Kennedy Violins’ primary focus with the Bunnel Premier is to create a violin that not only looks the part but plays well too. The supplied case is nothing short of spectacular, with its blue-velveted interior and individual sections for accessories. On top of that, the instrument has a stunning, oiled wood finish – a feature that you’d expect to see on much more expensive models.
Kennedy Violins wants to differentiate itself from the competition by providing a superior overall customer experience. When you order the product, for example, the company doesn’t just pack it into a box and pop it in the post. Instead, they provide free expert setup to get you up and running immediately – a service that the company claims exceeds all MENC standards. Thus, every violin you order comes tuned and set up for your individual needs. Not bad, eh?
The Bunnel Premier is not short on features either. It offers four premium-grade independent fine tuners, an ebony tailpiece, hand construction, and inlaid purfling. The bow is made of authentic Brazilwood and comes with a Mongolian horsehair bow and mother of pearl inlay on frog. The case even features a hygrometer, allowing you to measure humidity, should you need to.
Kennedy Violins knows that what beginner violinists want more than anything else is support. The company, therefore, provides as much assistance as possible in the form of instructions, charts, and measurement information. It also gives detailed sizing instructions and shows you how and where to measure to find an instrument with the correct fit.
The Bunnel Premier, therefore, is a safe, reliable choice for budding violinists. Kennedy Violins is the highest-rated violin company in the US for customer care, and it shows. While there are other strong contenders in this review for your money, there’s no doubt that you’ll love the company’s comprehensive support and high-quality products.
- The following instrument is listed on clearance due to a slight cosmetic defect which does not affect playability or sound in any way.
- The only stringed instruments backed by a lifetime warranty and 45-day money-back guarantee.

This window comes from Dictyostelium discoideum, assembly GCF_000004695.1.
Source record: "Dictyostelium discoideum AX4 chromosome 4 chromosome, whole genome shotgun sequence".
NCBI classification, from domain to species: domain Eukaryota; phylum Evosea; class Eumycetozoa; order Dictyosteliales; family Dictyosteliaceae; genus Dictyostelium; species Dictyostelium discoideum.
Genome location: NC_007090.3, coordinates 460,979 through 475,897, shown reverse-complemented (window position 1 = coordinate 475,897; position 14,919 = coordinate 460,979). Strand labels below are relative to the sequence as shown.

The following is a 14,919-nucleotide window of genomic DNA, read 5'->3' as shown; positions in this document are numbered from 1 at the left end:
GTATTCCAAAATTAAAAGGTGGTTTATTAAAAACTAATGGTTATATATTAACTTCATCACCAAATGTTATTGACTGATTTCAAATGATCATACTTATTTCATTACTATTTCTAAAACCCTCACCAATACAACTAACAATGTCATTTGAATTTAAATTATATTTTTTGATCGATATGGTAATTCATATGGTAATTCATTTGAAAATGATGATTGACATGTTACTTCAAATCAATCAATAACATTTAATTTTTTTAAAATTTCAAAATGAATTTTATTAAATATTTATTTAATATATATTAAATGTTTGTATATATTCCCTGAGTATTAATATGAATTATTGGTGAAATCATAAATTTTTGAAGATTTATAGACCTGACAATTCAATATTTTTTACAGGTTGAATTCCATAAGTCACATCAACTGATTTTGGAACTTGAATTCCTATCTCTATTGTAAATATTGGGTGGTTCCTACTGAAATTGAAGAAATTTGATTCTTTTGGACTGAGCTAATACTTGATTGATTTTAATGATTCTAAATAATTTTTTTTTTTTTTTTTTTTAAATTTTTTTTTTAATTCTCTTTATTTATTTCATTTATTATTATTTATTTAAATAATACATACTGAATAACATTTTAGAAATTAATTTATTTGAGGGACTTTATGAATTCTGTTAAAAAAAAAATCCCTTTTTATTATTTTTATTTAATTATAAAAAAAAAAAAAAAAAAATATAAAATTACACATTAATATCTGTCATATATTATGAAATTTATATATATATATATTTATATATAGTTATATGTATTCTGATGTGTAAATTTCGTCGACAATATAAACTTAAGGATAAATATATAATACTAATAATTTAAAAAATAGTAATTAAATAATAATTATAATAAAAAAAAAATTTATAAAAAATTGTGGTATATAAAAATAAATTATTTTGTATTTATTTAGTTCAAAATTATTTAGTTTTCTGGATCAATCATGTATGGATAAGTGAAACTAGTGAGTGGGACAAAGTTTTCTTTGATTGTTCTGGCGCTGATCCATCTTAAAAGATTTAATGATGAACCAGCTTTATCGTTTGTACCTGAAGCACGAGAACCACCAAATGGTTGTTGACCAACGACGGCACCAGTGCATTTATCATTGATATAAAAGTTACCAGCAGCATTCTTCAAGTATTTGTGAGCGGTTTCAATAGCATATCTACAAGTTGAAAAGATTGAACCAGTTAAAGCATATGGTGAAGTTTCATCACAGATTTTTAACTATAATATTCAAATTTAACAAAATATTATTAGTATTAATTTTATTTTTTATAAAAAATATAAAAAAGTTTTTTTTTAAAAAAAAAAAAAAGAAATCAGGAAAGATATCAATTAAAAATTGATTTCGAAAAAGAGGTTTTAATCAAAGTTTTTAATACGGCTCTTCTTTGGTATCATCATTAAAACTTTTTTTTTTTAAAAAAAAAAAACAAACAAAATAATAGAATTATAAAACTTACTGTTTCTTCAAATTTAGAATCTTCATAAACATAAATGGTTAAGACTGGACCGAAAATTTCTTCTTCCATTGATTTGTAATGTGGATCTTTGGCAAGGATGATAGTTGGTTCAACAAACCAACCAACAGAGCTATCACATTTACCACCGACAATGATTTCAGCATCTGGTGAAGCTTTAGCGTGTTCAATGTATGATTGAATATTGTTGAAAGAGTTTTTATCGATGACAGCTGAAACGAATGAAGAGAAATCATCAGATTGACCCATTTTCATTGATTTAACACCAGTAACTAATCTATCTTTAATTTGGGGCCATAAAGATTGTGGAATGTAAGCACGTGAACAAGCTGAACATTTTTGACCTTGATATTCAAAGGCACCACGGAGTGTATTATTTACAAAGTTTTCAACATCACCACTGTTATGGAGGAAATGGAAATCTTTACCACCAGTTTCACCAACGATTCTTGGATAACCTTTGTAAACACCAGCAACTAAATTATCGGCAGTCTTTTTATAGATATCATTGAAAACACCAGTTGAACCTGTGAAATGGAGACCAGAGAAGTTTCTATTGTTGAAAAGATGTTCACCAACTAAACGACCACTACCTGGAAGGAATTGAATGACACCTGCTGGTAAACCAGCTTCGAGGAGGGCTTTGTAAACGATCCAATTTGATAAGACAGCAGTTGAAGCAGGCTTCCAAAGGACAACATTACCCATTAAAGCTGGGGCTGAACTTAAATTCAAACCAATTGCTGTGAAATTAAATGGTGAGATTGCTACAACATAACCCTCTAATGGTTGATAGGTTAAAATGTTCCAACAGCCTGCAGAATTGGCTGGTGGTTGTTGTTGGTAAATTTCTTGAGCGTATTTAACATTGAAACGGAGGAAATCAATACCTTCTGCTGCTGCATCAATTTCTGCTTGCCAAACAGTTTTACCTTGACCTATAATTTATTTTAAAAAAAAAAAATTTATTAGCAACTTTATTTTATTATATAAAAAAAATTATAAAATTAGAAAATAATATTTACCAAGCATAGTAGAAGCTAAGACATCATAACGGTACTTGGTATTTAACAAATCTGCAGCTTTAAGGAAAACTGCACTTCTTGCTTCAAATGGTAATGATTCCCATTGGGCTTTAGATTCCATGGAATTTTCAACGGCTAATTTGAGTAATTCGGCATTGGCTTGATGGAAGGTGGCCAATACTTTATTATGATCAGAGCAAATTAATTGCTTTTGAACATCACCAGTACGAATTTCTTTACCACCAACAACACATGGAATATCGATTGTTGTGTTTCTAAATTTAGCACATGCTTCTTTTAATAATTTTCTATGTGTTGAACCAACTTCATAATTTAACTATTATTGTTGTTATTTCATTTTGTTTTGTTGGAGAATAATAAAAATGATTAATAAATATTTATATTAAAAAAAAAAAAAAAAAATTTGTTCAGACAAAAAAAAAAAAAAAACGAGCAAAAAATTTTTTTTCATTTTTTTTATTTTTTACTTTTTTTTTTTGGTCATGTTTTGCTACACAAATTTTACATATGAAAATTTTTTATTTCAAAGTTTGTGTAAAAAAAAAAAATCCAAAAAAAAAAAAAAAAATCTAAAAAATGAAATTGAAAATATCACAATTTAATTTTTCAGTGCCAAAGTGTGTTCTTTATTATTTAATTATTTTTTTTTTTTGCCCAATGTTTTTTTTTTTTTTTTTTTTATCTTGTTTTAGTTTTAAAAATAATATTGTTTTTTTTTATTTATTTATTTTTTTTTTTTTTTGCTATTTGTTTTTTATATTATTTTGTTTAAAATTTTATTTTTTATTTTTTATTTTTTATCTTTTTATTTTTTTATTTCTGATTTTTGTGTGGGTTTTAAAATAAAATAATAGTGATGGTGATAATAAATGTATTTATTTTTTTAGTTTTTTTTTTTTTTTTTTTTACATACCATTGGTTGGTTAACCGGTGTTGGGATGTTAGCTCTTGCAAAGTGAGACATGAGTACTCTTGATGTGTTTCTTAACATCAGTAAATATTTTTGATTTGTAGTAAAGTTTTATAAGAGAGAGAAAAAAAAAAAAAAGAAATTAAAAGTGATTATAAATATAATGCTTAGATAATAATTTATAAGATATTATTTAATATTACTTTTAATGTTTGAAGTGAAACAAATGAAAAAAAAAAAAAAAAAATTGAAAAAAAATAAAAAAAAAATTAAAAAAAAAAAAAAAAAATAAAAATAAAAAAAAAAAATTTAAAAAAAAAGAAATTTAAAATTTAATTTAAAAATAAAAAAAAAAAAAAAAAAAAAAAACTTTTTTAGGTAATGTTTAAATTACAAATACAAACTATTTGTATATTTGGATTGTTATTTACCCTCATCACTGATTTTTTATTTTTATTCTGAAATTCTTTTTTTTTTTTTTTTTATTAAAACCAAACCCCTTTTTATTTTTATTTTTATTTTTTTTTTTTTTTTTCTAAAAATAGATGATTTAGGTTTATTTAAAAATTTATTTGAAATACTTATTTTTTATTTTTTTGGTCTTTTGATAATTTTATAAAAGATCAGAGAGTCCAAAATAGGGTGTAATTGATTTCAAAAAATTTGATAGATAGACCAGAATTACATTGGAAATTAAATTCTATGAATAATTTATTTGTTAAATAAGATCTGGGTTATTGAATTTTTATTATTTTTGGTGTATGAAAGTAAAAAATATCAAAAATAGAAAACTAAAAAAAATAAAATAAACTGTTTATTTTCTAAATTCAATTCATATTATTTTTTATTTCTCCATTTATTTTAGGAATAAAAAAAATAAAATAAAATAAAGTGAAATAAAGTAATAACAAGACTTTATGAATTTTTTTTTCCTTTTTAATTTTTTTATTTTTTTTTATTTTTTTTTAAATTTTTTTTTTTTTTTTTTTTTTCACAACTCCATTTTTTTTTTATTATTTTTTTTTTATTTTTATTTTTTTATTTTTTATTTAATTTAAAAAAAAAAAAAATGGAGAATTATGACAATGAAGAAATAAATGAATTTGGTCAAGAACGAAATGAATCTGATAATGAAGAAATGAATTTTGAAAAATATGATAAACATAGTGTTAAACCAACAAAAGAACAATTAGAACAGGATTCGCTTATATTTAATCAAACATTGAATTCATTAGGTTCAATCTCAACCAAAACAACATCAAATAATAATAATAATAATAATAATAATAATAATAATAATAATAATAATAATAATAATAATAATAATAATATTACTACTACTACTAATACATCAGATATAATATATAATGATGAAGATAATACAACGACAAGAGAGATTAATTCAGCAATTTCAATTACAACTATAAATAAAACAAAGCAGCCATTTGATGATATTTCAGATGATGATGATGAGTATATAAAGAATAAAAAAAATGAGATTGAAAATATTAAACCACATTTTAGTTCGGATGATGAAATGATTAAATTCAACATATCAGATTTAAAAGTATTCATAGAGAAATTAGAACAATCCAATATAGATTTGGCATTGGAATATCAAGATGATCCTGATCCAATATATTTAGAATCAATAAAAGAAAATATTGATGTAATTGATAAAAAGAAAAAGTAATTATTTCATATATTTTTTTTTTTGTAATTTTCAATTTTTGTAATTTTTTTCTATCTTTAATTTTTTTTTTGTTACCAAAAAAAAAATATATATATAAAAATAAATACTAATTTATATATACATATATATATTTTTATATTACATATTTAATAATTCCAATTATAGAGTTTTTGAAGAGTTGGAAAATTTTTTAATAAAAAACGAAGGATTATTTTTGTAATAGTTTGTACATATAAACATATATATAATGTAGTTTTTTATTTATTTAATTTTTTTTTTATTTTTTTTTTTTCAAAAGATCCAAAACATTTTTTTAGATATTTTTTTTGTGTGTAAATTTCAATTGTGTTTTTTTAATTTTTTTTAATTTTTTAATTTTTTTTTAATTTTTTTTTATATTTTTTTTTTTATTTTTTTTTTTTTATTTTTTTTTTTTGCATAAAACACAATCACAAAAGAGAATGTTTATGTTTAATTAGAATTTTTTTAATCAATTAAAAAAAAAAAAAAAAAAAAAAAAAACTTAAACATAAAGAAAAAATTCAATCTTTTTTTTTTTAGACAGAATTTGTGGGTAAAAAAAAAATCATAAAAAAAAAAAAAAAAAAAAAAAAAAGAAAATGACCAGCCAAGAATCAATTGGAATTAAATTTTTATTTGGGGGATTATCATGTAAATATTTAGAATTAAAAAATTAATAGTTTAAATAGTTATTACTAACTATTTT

- Final assembly and setup performed by Kennedy Violins' professional luthiers in Washington State. Completely setup with no assembly required. Ready to play the moment you open the case!
- Handcrafted with solid maple and spruce tonewoods, 100% genuine ebony fittings, and oil finish.
- Highest-rated violins on Amazon and #1-rated customer service in the U.S.
Despite its target market, Mendini is a somewhat serious brand, looking to entice customers who would otherwise be willing to spend a lot of money elsewhere.
The first thing you’ll notice about the MV500+92D is the rich, dark maple. The instrument features hand-carved spruce, full varnish, and inlaid purfling. The ebony fingerboard complements the unit perfectly, giving it a solemn, almost moody appearance.
Like the other companies targeting the beginner violin market in this list, Mendini offers detailed sizing information, helping customers find the correct model for themselves or their children. The vendor, however, takes a more severe approach, providing essential sizing guidance without any of the pictures or flamboyance of, say, Kennedy Violins.
The sound that the violin makes is, generally speaking, excellent. Some entry-level violins can be overly dark or light, but this is neither, taking the middle ground. It does not produce a shrill or piercing sound which can be problematic for people just starting,
The scroll is hand-carved, but on some models, this is not necessarily a good thing. While most examples of the violin have an excellent finish, some are sloppy.
The bridge is one of the most unusual features of the MV500. It is thicker than on most models, but this does not seem to make a significant difference to the overall acoustic properties.
As for accessories, the Mendini comes with plenty. The case is entirely rigid and comes with a cloth interior finish to provide added cushioning – helpful when being taken to school. The supplied tuner is an excellent addition, too, if you don’t have one already.
So who should buy the Mendini? Fundamentally, this is a violin for anyone who wants to be able to play their instrument without having to part with massive wads of cash. The entry-level price point leads you to believe that this is a beginner product, but it will happily suffice for intermediate players too.